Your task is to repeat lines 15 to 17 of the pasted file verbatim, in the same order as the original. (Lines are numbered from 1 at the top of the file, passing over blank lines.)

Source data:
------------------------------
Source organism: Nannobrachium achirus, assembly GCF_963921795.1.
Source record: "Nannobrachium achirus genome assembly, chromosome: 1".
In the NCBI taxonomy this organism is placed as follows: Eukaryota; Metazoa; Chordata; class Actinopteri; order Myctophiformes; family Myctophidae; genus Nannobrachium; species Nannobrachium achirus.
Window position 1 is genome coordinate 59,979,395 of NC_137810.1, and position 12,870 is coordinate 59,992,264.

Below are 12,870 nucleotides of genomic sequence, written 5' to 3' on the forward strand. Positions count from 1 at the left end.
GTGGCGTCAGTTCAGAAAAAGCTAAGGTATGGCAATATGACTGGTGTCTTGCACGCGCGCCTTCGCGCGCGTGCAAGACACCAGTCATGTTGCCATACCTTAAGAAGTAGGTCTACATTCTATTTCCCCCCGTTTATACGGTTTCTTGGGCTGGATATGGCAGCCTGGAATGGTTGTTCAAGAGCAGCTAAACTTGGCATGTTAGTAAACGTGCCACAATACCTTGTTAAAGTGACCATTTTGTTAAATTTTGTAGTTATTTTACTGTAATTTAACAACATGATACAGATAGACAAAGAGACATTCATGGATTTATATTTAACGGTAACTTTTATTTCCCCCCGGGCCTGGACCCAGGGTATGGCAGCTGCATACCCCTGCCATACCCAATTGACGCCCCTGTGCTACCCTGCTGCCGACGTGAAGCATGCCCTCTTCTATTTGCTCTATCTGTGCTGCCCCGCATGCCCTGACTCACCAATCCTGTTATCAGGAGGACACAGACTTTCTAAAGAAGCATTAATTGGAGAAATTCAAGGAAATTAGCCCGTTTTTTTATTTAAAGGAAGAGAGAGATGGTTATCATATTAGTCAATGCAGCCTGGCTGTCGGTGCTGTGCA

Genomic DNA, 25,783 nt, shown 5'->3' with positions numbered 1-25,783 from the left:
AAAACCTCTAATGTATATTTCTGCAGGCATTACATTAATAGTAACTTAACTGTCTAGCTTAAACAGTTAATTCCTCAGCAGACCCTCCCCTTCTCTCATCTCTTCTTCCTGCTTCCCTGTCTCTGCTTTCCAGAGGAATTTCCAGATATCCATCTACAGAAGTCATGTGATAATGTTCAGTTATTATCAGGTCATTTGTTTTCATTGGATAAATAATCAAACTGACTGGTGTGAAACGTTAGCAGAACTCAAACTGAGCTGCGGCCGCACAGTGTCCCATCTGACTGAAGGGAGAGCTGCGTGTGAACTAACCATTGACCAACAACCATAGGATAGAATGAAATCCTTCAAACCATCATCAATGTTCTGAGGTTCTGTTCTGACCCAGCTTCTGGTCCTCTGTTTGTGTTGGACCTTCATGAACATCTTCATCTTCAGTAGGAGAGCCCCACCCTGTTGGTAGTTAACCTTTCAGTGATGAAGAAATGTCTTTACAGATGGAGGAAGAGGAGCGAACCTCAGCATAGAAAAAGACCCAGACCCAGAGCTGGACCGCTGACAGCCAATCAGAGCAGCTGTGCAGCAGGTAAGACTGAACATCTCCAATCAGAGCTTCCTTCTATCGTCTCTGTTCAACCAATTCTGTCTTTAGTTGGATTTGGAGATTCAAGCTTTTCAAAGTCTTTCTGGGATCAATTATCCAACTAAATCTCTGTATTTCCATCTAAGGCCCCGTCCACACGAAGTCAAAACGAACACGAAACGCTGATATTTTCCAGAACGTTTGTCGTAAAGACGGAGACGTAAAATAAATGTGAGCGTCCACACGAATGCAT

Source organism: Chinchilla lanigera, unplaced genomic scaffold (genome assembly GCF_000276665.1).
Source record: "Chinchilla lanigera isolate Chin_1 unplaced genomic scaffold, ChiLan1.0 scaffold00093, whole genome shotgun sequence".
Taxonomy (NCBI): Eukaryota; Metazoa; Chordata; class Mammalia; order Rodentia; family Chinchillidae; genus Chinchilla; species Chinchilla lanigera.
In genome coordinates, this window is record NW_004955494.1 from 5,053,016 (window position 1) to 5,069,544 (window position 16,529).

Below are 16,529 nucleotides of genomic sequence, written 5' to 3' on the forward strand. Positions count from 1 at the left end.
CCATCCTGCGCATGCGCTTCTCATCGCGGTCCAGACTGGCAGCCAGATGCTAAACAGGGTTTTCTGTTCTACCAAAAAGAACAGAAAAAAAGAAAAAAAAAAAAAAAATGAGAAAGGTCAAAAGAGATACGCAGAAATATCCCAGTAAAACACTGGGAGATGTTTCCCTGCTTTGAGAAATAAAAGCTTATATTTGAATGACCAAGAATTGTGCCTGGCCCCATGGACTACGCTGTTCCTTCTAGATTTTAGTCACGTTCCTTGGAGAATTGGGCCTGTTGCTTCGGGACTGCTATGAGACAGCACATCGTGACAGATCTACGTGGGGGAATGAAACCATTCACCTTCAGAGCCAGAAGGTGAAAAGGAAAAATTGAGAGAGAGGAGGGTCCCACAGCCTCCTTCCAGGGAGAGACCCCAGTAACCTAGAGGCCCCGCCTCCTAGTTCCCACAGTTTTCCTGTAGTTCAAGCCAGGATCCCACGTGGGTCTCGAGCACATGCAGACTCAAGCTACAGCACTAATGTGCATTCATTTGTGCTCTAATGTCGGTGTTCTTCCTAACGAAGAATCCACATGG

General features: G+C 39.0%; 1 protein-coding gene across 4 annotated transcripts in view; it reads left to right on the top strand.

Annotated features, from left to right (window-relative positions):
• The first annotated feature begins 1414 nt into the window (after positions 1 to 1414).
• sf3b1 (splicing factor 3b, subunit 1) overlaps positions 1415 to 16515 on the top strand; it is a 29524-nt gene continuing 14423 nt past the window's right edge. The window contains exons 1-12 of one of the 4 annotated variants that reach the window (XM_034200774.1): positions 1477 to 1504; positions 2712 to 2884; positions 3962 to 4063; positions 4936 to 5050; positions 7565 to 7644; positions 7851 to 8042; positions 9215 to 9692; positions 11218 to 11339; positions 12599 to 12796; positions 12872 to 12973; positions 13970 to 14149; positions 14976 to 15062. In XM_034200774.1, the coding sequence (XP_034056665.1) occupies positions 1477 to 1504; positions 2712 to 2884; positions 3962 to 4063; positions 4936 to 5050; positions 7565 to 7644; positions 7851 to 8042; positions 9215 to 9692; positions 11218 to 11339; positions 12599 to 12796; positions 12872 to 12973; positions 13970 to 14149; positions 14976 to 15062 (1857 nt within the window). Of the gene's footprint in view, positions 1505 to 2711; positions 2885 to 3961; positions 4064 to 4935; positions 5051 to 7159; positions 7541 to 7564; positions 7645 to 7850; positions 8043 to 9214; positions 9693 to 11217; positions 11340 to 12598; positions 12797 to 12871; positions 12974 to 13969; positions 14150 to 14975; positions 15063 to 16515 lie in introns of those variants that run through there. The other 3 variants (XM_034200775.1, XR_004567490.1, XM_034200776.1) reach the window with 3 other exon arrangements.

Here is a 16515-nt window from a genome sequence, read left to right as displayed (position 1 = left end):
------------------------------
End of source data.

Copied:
General features: G+C 39.0%; 1 protein-coding gene across 4 annotated transcripts in view; it reads left to right on the top strand.

Annotated features, from left to right (window-relative positions):
• The first annotated feature begins 1414 nt into the window (after positions 1 to 1414).